Rest assured your CAB team is working diligently to ensure you have timely, accurate, dependable data to provide the tools and resources to help you and your team “Make Better Decisions.”
THIS MONTH WE REPORT
Emergency exemptions: The Federal Motor Carrier Safety Administration is looking to amend regulations related to future emergency declarations, limiting their scope. Read more on CCJ | Read more on Overdrive
More proposed changes from the FMCSA: According to the Department of Transportation’s latest Significant Rulemaking Report, the Federal Motor Carrier Safety Administration (FMCSA) will pursue several rulemaking proposals in 2023, including speed limiters. Read more on CCJ
Independent contractor or employee? The Department of Labor’s proposal to re-define who’s who gathers more than 55,000 comments. Read more
Feeling safe next to that truck? Survey says more than half of passenger car drivers do not, but many think that technology can help change that perception. Read more
Safe Driver Week stats: Officers in Canada and the U.S. pulled over more than 35,000 commercial motor vehicles and passenger vehicles and issued 26,164 warnings and citations to commercial motor vehicle drivers and passenger vehicle drivers engaging in unsafe driving behaviors, ranging from speeding to distracted driving. Get the details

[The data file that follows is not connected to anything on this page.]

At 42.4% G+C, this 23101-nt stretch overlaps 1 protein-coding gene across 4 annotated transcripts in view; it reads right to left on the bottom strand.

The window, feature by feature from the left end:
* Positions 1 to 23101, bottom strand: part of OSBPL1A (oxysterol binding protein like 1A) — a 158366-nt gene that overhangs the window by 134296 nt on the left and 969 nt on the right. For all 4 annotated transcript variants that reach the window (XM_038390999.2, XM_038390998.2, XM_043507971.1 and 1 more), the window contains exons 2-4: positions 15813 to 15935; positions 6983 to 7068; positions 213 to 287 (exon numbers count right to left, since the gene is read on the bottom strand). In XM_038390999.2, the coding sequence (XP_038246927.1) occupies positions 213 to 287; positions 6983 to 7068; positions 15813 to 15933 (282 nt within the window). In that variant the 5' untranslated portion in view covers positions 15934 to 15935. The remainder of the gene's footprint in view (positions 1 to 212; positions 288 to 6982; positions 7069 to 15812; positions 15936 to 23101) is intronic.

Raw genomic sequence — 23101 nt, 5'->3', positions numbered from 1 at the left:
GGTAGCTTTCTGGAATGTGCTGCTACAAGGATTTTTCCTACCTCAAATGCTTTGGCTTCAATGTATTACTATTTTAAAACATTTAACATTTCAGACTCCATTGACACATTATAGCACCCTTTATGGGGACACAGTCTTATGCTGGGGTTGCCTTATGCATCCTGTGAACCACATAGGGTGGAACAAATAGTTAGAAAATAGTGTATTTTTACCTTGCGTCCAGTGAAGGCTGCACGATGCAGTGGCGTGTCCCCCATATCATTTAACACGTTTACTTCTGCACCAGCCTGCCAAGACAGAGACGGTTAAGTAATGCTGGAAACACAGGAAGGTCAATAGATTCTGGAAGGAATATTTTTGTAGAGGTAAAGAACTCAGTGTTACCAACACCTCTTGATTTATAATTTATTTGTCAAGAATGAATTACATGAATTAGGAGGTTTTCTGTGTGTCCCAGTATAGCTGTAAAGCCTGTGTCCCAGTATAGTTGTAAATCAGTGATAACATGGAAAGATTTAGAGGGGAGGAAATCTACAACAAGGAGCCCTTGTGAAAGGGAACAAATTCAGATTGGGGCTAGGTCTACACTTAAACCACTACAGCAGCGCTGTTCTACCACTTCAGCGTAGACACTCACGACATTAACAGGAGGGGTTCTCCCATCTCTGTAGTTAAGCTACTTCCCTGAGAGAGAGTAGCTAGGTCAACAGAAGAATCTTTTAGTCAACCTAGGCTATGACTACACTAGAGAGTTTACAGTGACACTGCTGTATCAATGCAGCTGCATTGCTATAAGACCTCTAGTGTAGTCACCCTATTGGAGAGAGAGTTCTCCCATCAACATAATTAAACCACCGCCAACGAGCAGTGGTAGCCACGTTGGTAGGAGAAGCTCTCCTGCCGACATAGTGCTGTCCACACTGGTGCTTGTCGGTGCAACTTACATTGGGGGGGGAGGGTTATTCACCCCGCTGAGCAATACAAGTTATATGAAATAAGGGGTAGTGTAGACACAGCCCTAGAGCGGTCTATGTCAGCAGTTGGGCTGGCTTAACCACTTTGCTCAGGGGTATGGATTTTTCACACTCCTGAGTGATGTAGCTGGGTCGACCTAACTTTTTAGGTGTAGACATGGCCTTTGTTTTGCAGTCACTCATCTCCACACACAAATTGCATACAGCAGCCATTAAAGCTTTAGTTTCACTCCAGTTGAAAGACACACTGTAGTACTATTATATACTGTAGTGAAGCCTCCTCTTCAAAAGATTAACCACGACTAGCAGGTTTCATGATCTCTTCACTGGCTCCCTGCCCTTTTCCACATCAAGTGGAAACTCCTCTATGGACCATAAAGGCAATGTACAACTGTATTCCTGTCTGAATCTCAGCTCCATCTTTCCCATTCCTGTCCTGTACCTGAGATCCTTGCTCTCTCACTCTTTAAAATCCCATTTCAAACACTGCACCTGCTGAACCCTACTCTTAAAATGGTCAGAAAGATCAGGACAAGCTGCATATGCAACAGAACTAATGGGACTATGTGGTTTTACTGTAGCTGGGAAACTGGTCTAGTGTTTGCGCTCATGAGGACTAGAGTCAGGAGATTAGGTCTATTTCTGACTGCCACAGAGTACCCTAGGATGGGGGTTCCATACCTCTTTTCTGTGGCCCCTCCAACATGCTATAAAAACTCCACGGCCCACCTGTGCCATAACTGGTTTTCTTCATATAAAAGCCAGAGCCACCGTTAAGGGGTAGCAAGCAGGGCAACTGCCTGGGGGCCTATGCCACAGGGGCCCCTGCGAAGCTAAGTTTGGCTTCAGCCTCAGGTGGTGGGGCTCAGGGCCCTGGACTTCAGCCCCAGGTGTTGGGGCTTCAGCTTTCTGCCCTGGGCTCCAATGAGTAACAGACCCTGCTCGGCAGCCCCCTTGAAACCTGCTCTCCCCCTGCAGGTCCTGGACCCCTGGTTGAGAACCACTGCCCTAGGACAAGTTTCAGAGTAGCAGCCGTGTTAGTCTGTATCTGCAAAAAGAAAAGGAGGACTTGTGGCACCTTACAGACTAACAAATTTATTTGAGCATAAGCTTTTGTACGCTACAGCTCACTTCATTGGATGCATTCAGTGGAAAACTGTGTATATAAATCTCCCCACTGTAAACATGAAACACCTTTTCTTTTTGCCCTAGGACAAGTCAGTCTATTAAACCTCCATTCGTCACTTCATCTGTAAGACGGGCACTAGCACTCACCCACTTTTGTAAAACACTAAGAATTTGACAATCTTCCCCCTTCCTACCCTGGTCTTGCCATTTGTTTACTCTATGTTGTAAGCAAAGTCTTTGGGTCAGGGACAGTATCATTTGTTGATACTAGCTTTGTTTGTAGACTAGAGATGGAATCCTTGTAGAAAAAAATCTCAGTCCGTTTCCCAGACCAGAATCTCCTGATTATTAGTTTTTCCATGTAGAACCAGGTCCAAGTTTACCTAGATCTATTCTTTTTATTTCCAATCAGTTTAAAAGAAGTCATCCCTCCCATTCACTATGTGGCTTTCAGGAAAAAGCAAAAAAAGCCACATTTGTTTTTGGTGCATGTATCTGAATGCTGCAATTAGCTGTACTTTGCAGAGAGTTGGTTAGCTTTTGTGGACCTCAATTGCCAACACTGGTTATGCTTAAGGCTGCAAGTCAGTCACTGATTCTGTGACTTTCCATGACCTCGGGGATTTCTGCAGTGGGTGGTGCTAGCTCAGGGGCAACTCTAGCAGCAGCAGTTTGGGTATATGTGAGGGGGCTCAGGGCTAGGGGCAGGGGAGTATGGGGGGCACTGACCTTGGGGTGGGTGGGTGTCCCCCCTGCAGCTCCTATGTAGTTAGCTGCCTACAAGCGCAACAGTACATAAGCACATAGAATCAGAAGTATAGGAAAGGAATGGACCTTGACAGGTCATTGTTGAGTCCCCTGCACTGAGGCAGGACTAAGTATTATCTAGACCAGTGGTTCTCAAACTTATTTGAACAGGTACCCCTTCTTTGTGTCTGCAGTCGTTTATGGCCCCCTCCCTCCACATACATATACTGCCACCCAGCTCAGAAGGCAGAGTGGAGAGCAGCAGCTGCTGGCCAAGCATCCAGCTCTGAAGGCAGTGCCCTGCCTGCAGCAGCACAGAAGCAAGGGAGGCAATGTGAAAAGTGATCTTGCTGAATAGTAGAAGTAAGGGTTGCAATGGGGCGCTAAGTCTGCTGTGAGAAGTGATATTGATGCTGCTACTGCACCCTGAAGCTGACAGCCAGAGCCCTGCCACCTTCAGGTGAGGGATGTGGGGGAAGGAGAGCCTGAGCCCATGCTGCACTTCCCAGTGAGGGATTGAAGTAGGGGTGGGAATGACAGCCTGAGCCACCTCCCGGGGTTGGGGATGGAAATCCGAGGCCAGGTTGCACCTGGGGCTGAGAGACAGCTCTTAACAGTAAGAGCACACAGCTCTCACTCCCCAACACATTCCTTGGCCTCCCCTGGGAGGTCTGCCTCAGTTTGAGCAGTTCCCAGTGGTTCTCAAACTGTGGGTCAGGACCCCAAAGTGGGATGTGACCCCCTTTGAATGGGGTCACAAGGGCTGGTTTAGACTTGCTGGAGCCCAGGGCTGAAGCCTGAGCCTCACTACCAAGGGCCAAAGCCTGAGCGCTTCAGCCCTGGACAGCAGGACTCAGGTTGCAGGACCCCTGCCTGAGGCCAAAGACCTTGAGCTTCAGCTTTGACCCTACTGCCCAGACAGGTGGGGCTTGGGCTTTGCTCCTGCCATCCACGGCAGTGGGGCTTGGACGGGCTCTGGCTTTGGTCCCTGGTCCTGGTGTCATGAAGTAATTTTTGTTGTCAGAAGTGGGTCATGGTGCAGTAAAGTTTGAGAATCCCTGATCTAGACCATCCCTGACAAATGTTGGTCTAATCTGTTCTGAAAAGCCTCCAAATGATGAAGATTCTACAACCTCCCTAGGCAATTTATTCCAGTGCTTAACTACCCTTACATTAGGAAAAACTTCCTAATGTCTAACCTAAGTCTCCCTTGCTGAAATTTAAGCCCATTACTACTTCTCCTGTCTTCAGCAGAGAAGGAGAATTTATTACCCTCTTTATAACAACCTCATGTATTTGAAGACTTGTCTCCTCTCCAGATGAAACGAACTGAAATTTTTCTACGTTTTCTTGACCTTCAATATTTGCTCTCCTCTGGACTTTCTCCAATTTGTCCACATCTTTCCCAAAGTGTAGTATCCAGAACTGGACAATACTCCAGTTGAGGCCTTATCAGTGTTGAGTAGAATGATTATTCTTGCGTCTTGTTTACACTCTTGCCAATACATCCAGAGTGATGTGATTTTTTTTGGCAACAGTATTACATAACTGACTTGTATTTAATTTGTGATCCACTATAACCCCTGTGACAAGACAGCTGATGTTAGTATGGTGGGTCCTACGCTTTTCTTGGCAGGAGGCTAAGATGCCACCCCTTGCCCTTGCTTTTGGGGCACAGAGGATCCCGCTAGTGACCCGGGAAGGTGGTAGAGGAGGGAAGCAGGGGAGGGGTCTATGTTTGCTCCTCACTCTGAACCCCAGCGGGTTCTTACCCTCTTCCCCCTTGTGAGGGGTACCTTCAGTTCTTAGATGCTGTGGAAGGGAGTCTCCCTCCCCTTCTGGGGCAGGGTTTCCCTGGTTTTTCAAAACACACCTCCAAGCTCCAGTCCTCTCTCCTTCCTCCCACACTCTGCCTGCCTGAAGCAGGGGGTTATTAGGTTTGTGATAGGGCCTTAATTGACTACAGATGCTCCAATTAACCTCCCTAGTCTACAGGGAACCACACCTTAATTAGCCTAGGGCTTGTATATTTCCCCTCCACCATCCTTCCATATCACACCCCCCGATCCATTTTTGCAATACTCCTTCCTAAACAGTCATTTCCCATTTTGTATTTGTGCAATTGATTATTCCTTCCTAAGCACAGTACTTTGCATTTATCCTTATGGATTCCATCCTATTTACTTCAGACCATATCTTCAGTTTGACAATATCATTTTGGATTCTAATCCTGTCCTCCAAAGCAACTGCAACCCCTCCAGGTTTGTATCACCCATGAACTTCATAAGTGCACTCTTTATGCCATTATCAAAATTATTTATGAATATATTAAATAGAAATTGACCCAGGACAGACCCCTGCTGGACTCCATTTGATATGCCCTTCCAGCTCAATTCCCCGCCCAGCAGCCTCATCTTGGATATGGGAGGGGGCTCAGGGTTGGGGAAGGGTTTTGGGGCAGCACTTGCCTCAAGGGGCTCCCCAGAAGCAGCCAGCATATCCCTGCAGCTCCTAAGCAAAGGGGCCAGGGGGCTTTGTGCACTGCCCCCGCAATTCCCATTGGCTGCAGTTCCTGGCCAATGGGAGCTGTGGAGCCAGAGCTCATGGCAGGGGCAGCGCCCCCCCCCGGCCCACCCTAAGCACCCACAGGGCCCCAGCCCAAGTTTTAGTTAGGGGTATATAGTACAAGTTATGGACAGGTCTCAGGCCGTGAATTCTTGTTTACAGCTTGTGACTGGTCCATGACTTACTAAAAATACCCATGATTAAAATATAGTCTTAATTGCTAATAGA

Nuclear verdicts: How spilled hot coffee 30 years ago changed the trucking industry. Freightwaves looks at the history of legal settlements and awards of over $10 million. Read more
Market Report: As demand for products to be transported rises, there have been increases year-over-year in the number of fleets reported on the US roads, number of CDL drivers per fleet, and overall mileage recorded. Read the Price Digests Market Report
The economy: Why the U.S. economy will avoid a recession, but freight will slow in 2023. Read more
January 2023 CAB Case Summaries
These case summaries are prepared by Robert “Rocky” C. Rogers, a Partner at Moseley Marcinack Law Group LLP.
Rosario v. Northeast Truck Rental Leasing LLC & Earl A. Moore, 2022 N.Y. Misc. LEXIS 7114, Index No. 805590 (N.Y. Sup. Ct. Oct. 3, 2022). A personal injury complaint arising out of a motor vehicle accident was dismissed against one of the defendants under the Graves Amendment. The trial court found that the sole basis for the claims against the defendant were that it owned the subject vehicle involved in the Accident. The defendant submitted an affidavit, which was not refuted, establishing it had leased the vehicle to a non-party pursuant to an agreement and the vehicle was in good working order and free of mechanical defects at the time of the lease and that under the terms of the lease/rental agreement that the lessee was responsible for all maintenance during the term of the lease. Finding the defendant was a leasing company, the court held the Graves Amendment precluded the claims against the defendant.